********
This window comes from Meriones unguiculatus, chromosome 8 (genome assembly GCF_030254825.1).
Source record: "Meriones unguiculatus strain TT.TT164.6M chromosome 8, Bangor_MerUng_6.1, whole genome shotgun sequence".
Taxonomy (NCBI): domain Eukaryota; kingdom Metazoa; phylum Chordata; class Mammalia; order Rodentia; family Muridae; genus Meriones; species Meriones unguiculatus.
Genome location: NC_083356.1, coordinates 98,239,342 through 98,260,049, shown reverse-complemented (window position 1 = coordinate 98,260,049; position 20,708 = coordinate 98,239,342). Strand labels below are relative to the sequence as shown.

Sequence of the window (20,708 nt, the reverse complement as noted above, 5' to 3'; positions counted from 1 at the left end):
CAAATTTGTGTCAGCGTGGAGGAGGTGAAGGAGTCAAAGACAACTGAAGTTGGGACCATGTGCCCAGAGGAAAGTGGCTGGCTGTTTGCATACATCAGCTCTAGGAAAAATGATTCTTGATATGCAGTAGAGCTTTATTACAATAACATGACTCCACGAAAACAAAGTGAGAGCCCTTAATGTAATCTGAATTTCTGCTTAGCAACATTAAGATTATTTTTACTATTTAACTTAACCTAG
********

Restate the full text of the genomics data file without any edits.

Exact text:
This window comes from Meriones unguiculatus, chromosome 8 (genome assembly GCF_030254825.1).
Source record: "Meriones unguiculatus strain TT.TT164.6M chromosome 8, Bangor_MerUng_6.1, whole genome shotgun sequence".
Taxonomy (NCBI): domain Eukaryota; kingdom Metazoa; phylum Chordata; class Mammalia; order Rodentia; family Muridae; genus Meriones; species Meriones unguiculatus.
Genome location: NC_083356.1, coordinates 98,239,342 through 98,260,049, shown reverse-complemented (window position 1 = coordinate 98,260,049; position 20,708 = coordinate 98,239,342). Strand labels below are relative to the sequence as shown.

Sequence of the window (20,708 nt, the reverse complement as noted above, 5' to 3'; positions counted from 1 at the left end):
CAAATTTGTGTCAGCGTGGAGGAGGTGAAGGAGTCAAAGACAACTGAAGTTGGGACCATGTGCCCAGAGGAAAGTGGCTGGCTGTTTGCATACATCAGCTCTAGGAAAAATGATTCTTGATATGCAGTAGAGCTTTATTACAATAACATGACTCCACGAAAACAAAGTGAGAGCCCTTAATGTAATCTGAATTTCTGCTTAGCAACATTAAGATTATTTTTACTATTTAACTTAACCTAG